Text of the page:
Alberto Antonio Mendiola v. The State of Texas Appeal from 168th District Court of El Paso County (memorandum opinion)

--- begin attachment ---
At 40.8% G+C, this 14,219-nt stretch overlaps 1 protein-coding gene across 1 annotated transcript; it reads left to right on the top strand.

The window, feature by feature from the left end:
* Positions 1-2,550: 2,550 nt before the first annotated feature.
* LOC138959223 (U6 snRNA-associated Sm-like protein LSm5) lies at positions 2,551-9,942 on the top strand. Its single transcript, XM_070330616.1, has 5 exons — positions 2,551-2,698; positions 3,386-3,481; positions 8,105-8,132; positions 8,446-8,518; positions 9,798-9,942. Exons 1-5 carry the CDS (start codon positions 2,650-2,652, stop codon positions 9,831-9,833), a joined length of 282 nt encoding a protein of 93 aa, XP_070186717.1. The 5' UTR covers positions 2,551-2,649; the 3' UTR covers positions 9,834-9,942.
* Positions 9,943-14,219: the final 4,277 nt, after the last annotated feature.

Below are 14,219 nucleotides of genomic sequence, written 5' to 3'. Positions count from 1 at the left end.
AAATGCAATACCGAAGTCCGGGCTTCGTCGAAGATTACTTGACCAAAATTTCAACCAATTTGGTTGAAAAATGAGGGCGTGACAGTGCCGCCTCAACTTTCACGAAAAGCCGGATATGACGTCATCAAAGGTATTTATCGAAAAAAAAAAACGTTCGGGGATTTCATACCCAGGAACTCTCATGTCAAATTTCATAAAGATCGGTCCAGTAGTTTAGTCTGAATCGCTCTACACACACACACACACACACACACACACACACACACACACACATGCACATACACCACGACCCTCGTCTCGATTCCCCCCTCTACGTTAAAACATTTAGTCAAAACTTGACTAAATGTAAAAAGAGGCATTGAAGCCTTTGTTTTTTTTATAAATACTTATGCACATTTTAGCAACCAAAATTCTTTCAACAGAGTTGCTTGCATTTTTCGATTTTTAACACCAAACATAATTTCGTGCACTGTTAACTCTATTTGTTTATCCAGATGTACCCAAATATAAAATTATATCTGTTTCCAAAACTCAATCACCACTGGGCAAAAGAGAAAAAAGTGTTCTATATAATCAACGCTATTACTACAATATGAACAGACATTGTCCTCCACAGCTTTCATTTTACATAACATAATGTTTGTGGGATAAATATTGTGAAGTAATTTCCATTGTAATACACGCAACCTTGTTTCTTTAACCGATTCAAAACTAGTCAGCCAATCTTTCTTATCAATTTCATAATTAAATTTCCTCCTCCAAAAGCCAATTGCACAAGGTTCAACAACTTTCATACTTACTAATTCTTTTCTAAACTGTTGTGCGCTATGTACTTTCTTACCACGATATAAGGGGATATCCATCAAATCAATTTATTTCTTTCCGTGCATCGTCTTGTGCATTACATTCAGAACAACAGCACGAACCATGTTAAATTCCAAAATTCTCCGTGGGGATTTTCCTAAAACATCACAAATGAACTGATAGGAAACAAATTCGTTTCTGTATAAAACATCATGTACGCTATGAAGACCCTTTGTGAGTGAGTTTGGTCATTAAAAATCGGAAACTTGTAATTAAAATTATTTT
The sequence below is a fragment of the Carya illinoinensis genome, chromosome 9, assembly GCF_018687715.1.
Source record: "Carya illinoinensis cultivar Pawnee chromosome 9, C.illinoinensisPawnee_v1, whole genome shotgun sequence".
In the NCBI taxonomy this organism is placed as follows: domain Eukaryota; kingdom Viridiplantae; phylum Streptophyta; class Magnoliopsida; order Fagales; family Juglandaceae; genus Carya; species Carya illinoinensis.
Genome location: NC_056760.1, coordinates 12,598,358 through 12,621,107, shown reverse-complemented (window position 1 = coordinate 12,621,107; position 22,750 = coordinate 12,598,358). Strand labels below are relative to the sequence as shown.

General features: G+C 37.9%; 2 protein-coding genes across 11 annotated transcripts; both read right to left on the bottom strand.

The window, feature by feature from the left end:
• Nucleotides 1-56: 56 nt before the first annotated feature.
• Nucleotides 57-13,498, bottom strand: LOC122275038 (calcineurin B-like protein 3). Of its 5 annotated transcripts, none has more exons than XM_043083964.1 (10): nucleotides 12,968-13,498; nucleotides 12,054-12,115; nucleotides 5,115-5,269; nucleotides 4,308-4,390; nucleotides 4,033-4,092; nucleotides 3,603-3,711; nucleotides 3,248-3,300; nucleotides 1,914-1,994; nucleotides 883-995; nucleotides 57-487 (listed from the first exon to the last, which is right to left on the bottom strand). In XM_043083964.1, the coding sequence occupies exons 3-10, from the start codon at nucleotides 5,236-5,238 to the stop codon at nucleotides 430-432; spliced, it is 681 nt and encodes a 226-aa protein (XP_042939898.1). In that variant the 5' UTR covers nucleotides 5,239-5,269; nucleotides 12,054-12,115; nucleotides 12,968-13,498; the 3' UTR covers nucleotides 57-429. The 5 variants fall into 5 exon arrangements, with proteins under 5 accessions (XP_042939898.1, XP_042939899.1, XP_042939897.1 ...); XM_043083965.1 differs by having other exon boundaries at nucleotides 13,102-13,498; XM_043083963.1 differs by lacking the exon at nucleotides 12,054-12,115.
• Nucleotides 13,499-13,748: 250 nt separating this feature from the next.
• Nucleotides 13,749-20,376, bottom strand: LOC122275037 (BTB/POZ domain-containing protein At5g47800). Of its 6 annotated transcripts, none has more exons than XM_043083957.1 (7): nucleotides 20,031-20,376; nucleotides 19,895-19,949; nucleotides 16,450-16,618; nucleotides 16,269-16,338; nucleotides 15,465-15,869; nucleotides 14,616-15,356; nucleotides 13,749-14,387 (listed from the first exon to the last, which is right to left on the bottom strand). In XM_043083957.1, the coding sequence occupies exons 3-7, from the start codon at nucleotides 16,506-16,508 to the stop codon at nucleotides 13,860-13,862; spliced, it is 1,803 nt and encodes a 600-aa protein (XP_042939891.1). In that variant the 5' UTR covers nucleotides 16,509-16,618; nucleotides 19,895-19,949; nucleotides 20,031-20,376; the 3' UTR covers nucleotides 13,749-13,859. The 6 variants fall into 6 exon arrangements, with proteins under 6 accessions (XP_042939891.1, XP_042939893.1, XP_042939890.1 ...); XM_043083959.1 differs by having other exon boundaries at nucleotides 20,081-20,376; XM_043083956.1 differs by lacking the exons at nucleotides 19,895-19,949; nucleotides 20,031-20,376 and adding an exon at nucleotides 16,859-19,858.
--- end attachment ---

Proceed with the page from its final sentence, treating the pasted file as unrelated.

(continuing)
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COURT OF APPEALS EIGHTH DISTRICT OF TEXAS EL PASO, TEXAS ALBERTO ANTONIO MENDIOLA, § No. 08-16-00304-CR Appellant, § v. Appeal from the § THE STATE OF TEXAS, 168th District Court § Appellee. of El Paso County, Texas § (TC# 20140D01577) MEMORANDUM OPINION Appellant Alberto Antonio Mendiola was charged with murder and convicted of the lesserincluded offense of manslaughter. A jury assessed punishment of 20 years in prison and a $10,000 fine. The trial court entered judgment sentencing Mendiola to 20 years in prison, a $5,000 fine, and a restitution payment of $5,000. On appeal, Mendiola alleges charge error in the failure to instruct the jury on the lesserincluded offense of criminally negligent homicide. He also challenges the sufficiency of the evidence to support his conviction, and he contends he was deprived of a fair trial due to prosecutorial misconduct. In a cross-point, the State challenges the reduction of Mendiola’s fine from $10,000 to $5,000. We affirm. Background Appellant Alberto Antonio Mendiola is a United States Army veteran who served in the war in Afghanistan. Late on a Friday night and in violation of a restraining order, he approached the back door of the home of his estranged wife, armed with an M4 rifle, wearing a tactical vest, and carrying extra ammunition. Mendiola saw a man unknown to him sitting in the kitchen, talking and laughing with his wife. In his own words, Mendiola “just kind of snapped.” He kicked open a screen door while the complainant, Anthony Bowler, moved to hold the door closed. Mendiola shot Bowler through the door’s window, killing him. In interviews with police the next day, Mendiola stated that he had post-traumatic stress disorder, was “always paranoid,” and always carried his weapon. At trial, Mendiola argued an insanity defense, and he also claimed that he lacked intent to kill anybody. In support of those arguments, Mendiola presented expert testimony from a psychologist, Dr. James Shutte, including evidence that he was diagnosed with severe PTSD resulting from his combat experience. Dr. Shutte testified that at the time Bowler was killed, Mendiola did not know his conduct was wrong, and his conduct was both reckless and negligent. The jury was instructed on the charge of murder, the lesser-included charge of manslaughter, and the insanity defense as applied to each offense. Mendiola requested a jury instruction on criminally negligent homicide, which the trial court refused. The jury rejected the insanity defense and found Mendiola not guilty of murder, but guilty of manslaughter. In the punishment phase, the jury assessed the maximum punishment of 20 years in prison and a $10,000 fine, with no recommendation for community supervision. Over the State’s objection, the trial court entered a judgment of conviction by jury, assessing a 20-year prison sentence, a $5,000 fine, and an award of $5,000 in restitution payable to the complainant’s mother. Mendiola appeals. 2 Analysis Mendiola raises three challenges on appeal: the trial court’s refusal to charge the jury on criminally negligent homicide, the sufficiency of the evidence to support his conviction, and allegations of prosecutorial misconduct that made the trial unfair. For its part, the State challenges the reduction of the fine assessed as punishment by the jury. I. Jury charge Mendiola contends that he was entitled to a requested jury instruction on criminally negligent homicide as a lesser-included alternative to the instructions given on murder and the distinct lesser-included offense of manslaughter. A two-part test is applied to determine whether a defendant is entitled to an instruction on a lesser-included offense. See Cavazos v. State, 382 S.W.3d 377, 382–83 (Tex. Crim. App. 2012). The first step is a question of law, which “compares the elements alleged in the indictment with the elements of the lesser offense” to determine “if the proof necessary to establish the charged offense also includes the lesser offense.” Id. at 382. The second step of the test requires consideration of whether there is some evidence that would allow a rational jury to acquit the defendant of the greater offense while convicting him of the lesserincluded offense. Id. at 383; Sweed v. State, 351 S.W.3d 63, 68 (Tex. Crim. App. 2011). “If there is evidence that raises a fact issue of whether the defendant is guilty only of the lesser offense, an instruction on the lesser-included offense is warranted, regardless of whether the evidence is weak, impeached, or contradicted.” State v. Meru, 414 S.W.3d 159, 163 (Tex. Crim. App. 2013). The State concedes that criminally negligent homicide is a lesser-included offense in relation to the charged offense of murder, and thus the first part of the test is satisfied. See, e.g., Wasylina v. State, 275 S.W.3d 908, 910 (Tex. Crim. App. 2009). Therefore, the only remaining question is 3 whether there was some evidence that would allow a rational jury to acquit Mendiola of murder while convicting him of criminally negligent homicide. A person commits criminally negligent homicide by causing the death of another through criminal negligence. TEX. PENAL CODE ANN. § 19.05. A person acts with criminal negligence, or is criminally negligent, with respect to circumstances surrounding his conduct or the result of his conduct when he ought to be aware of a substantial and unjustifiable risk that the circumstances exist or the result will occur. Id. § 6.03(d). The risk must be of such a nature and degree that the failure to perceive it constitutes a gross deviation from the standard of care that an ordinary person would exercise under all the circumstances as viewed from the actor’s standpoint. Id. Thus, criminally negligent homicide requires a finding that the defendant ought to have been aware of the risk but failed to perceive it. See Whipple v. State, 281 S.W.3d 482, 502–03 (Tex. App.—El Paso 2008, pet. ref’d). “The only difference between involuntary manslaughter and negligent homicide is perception of the risk; in the former, that actor recognizes the risk of death and consciously disregards it, while in the latter he is not, but ought to be, aware of the risk that death will result from his conduct.” Saunders v. State, 913 S.W.2d 564, 565–66 (Tex. Crim. App. 1995). Thus before a charge on criminally negligent homicide is required, the record must contain evidence showing an unawareness of the risk. Licon v. State, 99 S.W.3d 918, 928 (Tex. App.—El Paso 2003, no pet.)(citing Mendieta v. State, 706 S.W.2d 651, 653 (Tex. Crim. App. 1986)). In arguing that the evidence supported a jury instruction for criminally negligent homicide, Mendiola contends that because he shot complainant through the back door, he should have been aware that there was a substantial and unjustifiable risk of death. Moreover, he argues that he presented expert testimony that supplied evidence that he “failed to perceive that risk because he experienced a flashback or blackout.” Mendiola relies on Dr. Schutte’s testimony to establish the 4 propositions that he “suffered from severe post-traumatic stress disorder due to his extensive combat experience in Afghanistan,” and that due to this “mental disorder,” he “experienced a flashback and, as a direct result, was not able to perceive that his conduct was wrong.” Defense counsel read to Dr. Schutte the statutory definition of criminal negligence, TEX. PENAL CODE ANN.§ 6.03(d), and the psychologist testified that Mendiola’s conduct could have been criminally negligent. His opinion was explicitly based on his assumption that at the time of the offense, Mendiola did not know his conduct was wrong. The evidence relied upon by Mendiola is remarkably similar to the evidence found to be insufficient to justify an instruction on criminally negligent homicide in Nash v. State, 664 S.W.2d 343 (Tex. Crim. App. 1984). In that case, appellant Nash had raised a defense of insanity by presenting medical testimony that he suffered from PTSD. See 664 S.W.2d at 344. A psychiatrist testified that a person suffering from PTSD would not be aware of the dangers in which he was involved, nor would he be aware of the consequences. See id. The trial judge in Nash rejected an instruction about criminally negligent homicide, but the judge did instruct the jury on the insanity defense, which the jury rejected. See id. In affirming the judgment of conviction for involuntary manslaughter, the Court of Criminal Appeals emphasized that the psychiatrist’s testimony that the defendant was unaware of risk at the time of the offense was based on the medical diagnosis which, if believed by the jury, would have supported the insanity defense that the jury rejected. See id. at 345. Apart from evidence related to the insanity defense, Mendiola has not identified any evidence in the record that he was unaware of the risk that death would result from him firing his rifle into the kitchen where he saw his wife smiling and laughing with a man unknown to him. 5 Accordingly, it was not a reversible error for the trial court to refuse to instruct the jury on criminally negligent homicide. See id.; Licon, 99 S.W.3d at 928. II. Sufficiency of the evidence Building on his argument that evidence at trial supported the submission of an instruction for criminally negligent homicide, Mendiola summarily asserts that “[a]s such, the testimony and physical evidence was legally insufficient” to convict him for manslaughter. Every criminal conviction must be supported by legally sufficient evidence as to each element of the offense that the State is required to prove beyond a reasonable doubt. Jackson v. Virginia, 443 U.S. 307, 315, 99 S. Ct. 2781, 2787 (1979); Adames v. State, 353 S.W.3d 854, 859 (Tex. Crim. App. 2011). A court evaluating whether this standard has been met must review all of the evidence in the light most favorable to the verdict, to decide whether a rational trier of fact could have found the essential elements of the crime beyond a reasonable doubt. Jackson, 443 U.S. at 319, 99 S. Ct. at 2789; Brooks v. State, 323 S.W.3d 893, 902 (Tex. Crim. App. 2010). Sufficiency of the evidence is measured by the elements of the offense as defined by the hypothetically correct jury charge for the case. Malik v. State, 953 S.W.2d 234, 240 (Tex. Crim. App. 1997). Even if Mendiola were correct that the evidence at trial satisfied the standard to justify submission of an instruction on criminally negligent homicide, such proof would not, in and of itself, be adequate to demonstrate the insufficiency of the evidence to support a conviction on a distinct offense, such as manslaughter in this case. Rather, a challenge to the sufficiency of the evidence requires identification of at least one element of the challenged offense that a rational trier of fact could not have found satisfied beyond a reasonable doubt. Mendiola has failed to 6 present any such argument, and accordingly we overrule the challenge to the sufficiency of the evidence. See TEX. R. APP. P. 38.1(i). III. Prosecutorial conduct In a single issue, Mendiola describes a series of trial events in an effort to suggest that he was denied a fair trial because of prosecutorial misbehavior. The alleged misconduct includes: placement of a box in front of the venire panel that was labeled to indicate an additional charge of “Violation of Protective Order,” despite the fact that this charge had been severed from the murder charge at issue in the proceeding; posing highly prejudicial questions to witnesses in bad faith and in violation of a limine order; and by raising untimely objections. Claims of prosecutorial misconduct are evaluated on a case-by-case basis, and examples resulting in reversal of a conviction have included deliberate violations of court orders in circumstances that are “so blatant as to border on being contumacious.” Stahl v. State, 749 S.W.2d 826, 830-31 (Tex. Crim. App. 1988) (quoting Landry v. State, 706 S.W.2d 105, 111 (Tex. Crim. App. 1985); see also Perkins v. State, 902 S.W.2d 88, 96 (Tex. App.—El Paso 1995), supplemented, 905 S.W.2d 452 (Tex. App.—El Paso 1995, pet. ref’d). “Prosecutorial misconduct may also be shown where the prosecutor asks a question which is clearly calculated to inflame the minds of the jury and is of such a character so as to suggest the impossibility of withdrawing the impression produced.” Perkins, 902 S.W.2d at 96 (citing Huffman v. State, 746 S.W.2d 212, 218 (Tex. Crim. App. 1988)). To preserve a complaint about alleged misconduct, the defendant must “(1) make a timely and specific objection; (2) request an instruction that the jury disregard the matter improperly placed before the jury; and (3) move for a mistrial.” Id. The State contends that Mendiola failed to preserve error. With respect to the complaint about the box placed in the view of the venire panel, there was an extended discussion with the 7 trial judge on this subject, outside the presence of the jury. The judge denied a motion for mistrial, but offered relief in the form of “three extra strikes” representing the three members of the panel who were thought by the judge to have been in a position to see the label on the box. The trial judge further stated: “rather than bring attention to the matter, unless the defense asks me to admonish and instruct the jurors, that’s all I’m inclined to do.” Mendiola did not request that the jury be instructed to disregard the information on the box label, thereby waiving that complaint. With respect to various lines of prosecutorial questioning that resulted in sustained objections or expressions of exasperation by the trial judge, Mendiola has failed to identify any specific violation of a limine order or other instruction from the judge. In one instance, the prosecutor attempted to cross-examine a witness about Mendiola going AWOL during his deployment in Afghanistan. A defense objection was sustained, the jury was instructed to disregard the question and answer, and a motion for mistrial was denied. “Ordinarily, a prompt instruction to disregard will cure error associated with an improper question and answer.” Ovalle v. State, 13 S.W.3d 774, 783 (Tex. Crim. App. 2000). Mendiola offers no argument about why the trial court’s prompt remedial instruction was inadequate; moreover, the jury heard from another witness, without objection, that he had been AWOL. See, e.g., Leday v. State, 983 S.W.2d 713, 718 (Tex. Crim. App. 1998) (“overruling an objection to evidence will not result in reversal when other such evidence was received without objection”). In two other episodes identified by Mendiola, the trial court admonished the prosecutor about attempted lines of cross-examination, though in neither case has it been demonstrated that a court order had been violated. After sustaining an objection to the relevance of a repetitive question about Mendiola having sexual intercourse with an acquaintance prior to visiting his wife’s home on the night of the offense, the trial judge stated, “Let’s move on, please.” A week later, 8 during the punishment phase, the judge admonished the prosecutor about attempting to refresh a witness’s recollection about Mendiola’s involvement in a jail infraction with a document prepared by another person. While the judge effectively sustained evidentiary objections in both instances, the record does not reflect that either situation involved violation of a court order, and in neither case did Mendiola preserve error relating to supposed prosecutorial misconduct by seeking instructions that the jury disregard information or by moving for a mistrial. Finally, to the extent Mendiola relies on a court order finding that the prosecution made an untimely objection to the form of punishment, he has offered no argument to explain how such post-trial matters contributed to the overall unfairness of the trial. In sum, error was not preserved with respect to the individual episodes described by Mendiola, and collectively the nature of the challenged prosecutorial conduct, which was not shown to involve flagrant disregard of court orders rising to or near the level of contempt, also has not been shown to have rendered the proceeding fundamentally unfair. Accordingly, we overrule the issue alleging that the trial was rendered unfair due to prosecutorial misconduct. IV. Reduction of fine In a single point brought on cross-appeal, the State challenges the reduction of the $10,000 fine assessed by the jury to the $5,000 fine imposed by the trial court. The State did not object to the sentence when it was orally imposed at the conclusion of the sentencing phase. But less than a week later, the State filed an objection in writing, moving to enforce the full fine as assessed by the jury. The State contends that the trial court had a ministerial and mandatory duty to enter the jury’s punishment verdict, including the full $10,000 fine, in the written judgment. The State does not challenge the imposition of an award of restitution. 9 In its 21-page, single-spaced, amended order denying the motion to enforce the jury’s punishment verdict, the trial court gave multiple reasons for refusing the State’s request. These included findings that “Mendiola, through his attorneys, relied on the words and actions (and lack of actions) and acquiescence of the prosecutors during the chambers conference and pronouncement of sentence;” that granting the motion “would prejudice Mendiola’s double jeopardy rights;” that the State purposefully failed to timely object; and that the State “waived its opportunity to mitigate its failure to object by not seeking the Court’s reconsideration on the same day, after the plea.” On appeal, the State has presented argument that its challenge is nonwaivable, but it has not addressed other justifications recited by the trial court, including the points based on estoppel and double jeopardy concerns. It is an axiom that a complete argument to reverse the ruling of a trial court must address all independent legal reasons that were advanced by an adverse party or articulated by the judge to support the ruling. To put it another way, a full consideration of an appellate issue requires us to evaluate all of the reasons the trial court gave for the challenged ruling. By failing to address all of the multiple justifications the trial court documented for its ruling, the State has waived its sole issue. See TEX. R. APP. P. 38.1(i); Wolfe v. State, 509 S.W.3d 325, 343 (Tex. Crim. App. 2017) (“an appellate court is not required to make an appellant’s arguments for her”). Without expressing any judgment on the merits of the trial court’s transformation of a $10,000 fine into a $5,000 fine paired with a $5,000 restitution award, we overrule the State’s cross-appeal. Conclusion The judgment of conviction is affirmed. July 22, 2019 MICHAEL MASSENGALE, Visiting Justice 10 Before McClure, C.J., Palafox, and Massengale, JJ. (Do Not Publish) 11